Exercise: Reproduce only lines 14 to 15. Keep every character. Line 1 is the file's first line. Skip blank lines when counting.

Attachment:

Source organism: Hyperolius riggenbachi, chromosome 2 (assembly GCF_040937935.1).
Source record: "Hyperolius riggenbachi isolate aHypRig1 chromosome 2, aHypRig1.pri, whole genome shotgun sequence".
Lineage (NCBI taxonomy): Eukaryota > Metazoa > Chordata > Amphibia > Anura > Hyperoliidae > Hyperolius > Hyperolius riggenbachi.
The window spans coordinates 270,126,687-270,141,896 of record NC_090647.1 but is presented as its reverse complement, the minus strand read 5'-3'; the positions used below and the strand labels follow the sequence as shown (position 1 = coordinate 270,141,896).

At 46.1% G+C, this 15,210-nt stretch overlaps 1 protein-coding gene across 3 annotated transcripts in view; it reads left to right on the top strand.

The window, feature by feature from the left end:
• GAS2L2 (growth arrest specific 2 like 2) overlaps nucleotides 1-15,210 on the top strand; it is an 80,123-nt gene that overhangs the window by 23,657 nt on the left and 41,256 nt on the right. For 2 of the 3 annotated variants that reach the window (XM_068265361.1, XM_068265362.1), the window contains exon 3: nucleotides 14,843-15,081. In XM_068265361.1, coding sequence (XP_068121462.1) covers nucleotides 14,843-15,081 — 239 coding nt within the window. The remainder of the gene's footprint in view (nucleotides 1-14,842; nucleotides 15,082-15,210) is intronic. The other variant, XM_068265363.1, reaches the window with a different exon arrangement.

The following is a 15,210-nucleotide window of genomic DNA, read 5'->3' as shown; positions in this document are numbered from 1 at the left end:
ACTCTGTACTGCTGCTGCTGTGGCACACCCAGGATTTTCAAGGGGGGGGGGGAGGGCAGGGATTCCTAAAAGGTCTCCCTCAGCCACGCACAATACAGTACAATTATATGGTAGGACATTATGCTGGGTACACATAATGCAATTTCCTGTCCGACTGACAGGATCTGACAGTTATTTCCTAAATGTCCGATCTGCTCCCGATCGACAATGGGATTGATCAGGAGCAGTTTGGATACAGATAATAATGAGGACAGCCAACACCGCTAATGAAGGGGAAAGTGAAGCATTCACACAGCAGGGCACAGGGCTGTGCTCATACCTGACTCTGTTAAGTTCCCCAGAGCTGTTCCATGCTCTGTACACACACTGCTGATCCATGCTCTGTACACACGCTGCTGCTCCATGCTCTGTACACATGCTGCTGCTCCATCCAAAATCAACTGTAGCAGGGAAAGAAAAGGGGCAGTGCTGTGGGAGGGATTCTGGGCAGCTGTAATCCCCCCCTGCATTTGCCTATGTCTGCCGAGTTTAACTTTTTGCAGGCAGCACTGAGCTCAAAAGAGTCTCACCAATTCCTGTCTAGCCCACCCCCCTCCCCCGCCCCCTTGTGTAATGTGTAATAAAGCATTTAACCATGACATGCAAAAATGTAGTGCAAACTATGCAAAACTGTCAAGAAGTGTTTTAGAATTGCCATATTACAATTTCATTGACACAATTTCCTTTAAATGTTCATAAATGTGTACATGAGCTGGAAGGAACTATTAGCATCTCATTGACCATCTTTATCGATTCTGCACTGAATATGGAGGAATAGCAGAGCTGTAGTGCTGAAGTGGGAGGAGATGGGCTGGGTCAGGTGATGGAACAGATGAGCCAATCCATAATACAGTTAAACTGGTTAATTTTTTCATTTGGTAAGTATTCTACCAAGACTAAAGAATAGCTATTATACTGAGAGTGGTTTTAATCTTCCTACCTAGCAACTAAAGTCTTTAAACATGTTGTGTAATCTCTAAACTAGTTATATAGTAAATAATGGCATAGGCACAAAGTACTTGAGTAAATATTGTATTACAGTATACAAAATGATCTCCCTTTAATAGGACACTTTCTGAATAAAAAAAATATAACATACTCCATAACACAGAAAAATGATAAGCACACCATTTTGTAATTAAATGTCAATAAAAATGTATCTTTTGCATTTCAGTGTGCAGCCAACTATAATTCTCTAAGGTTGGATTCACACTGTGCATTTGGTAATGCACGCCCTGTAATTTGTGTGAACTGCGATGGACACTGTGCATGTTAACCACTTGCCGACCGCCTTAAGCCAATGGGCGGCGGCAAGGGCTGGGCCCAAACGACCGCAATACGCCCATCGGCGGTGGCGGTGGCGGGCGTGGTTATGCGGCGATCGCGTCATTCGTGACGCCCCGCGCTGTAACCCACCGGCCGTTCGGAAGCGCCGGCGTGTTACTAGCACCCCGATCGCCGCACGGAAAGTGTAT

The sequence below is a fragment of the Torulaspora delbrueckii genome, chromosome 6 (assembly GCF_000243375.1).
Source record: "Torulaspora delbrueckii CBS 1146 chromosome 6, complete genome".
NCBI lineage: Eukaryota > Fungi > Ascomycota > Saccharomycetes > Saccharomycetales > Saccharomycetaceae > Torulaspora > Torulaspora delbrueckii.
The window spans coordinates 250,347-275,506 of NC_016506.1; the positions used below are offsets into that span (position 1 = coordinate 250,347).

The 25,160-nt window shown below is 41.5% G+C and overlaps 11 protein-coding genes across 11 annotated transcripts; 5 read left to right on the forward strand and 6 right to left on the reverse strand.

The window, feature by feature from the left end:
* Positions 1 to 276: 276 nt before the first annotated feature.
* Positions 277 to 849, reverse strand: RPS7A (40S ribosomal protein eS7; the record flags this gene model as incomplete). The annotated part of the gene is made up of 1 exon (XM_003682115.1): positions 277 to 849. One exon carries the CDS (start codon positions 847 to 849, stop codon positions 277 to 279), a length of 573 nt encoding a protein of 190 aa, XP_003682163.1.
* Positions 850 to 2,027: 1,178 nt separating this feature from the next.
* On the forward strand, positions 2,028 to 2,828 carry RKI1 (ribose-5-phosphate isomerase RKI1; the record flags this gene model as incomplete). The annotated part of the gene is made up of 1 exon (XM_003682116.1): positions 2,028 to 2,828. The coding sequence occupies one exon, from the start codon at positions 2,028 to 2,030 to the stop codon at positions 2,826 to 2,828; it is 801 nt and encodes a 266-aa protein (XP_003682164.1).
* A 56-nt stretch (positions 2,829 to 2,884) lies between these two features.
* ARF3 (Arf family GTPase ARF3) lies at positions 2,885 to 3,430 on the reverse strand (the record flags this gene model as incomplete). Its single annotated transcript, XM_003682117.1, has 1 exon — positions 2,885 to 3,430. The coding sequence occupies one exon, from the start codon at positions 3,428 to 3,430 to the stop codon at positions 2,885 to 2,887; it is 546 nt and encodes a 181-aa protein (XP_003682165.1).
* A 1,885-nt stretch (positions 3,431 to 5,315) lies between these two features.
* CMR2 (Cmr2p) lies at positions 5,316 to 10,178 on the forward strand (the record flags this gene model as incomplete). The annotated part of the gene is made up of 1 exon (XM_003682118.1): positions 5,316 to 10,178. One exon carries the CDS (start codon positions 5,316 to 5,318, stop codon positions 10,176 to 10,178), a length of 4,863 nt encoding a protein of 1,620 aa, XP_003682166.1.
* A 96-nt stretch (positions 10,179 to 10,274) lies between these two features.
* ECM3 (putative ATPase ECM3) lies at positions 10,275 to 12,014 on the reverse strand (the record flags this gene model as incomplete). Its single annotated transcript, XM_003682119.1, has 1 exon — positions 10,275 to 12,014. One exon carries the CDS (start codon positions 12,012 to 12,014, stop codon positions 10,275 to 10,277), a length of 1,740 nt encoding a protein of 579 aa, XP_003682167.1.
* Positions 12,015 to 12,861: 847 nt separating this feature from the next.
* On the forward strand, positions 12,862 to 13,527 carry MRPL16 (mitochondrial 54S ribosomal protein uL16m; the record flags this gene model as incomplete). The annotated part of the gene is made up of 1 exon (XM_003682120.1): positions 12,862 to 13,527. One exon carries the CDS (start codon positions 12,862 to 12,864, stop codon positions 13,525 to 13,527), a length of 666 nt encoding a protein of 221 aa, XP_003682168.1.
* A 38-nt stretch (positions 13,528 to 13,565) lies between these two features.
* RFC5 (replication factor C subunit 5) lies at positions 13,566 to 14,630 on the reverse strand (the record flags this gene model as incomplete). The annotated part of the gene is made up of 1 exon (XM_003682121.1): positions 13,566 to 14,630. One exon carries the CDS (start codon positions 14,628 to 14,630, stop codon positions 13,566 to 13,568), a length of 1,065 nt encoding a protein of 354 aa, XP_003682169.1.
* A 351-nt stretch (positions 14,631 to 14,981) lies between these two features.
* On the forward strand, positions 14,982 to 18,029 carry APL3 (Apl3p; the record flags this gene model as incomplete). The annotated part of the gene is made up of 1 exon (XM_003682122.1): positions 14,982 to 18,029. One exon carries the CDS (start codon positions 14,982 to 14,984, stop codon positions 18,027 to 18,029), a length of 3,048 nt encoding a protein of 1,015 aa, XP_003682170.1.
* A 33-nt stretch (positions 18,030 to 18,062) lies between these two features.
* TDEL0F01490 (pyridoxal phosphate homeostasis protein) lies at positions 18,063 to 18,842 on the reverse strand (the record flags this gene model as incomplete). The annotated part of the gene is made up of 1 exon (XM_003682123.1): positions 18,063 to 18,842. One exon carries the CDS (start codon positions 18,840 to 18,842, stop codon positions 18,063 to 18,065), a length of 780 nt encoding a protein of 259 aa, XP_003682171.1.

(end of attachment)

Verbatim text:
The 25,160-nt window shown below is 41.5% G+C and overlaps 11 protein-coding genes across 11 annotated transcripts; 5 read left to right on the forward strand and 6 right to left on the reverse strand.

The window, feature by feature from the left end: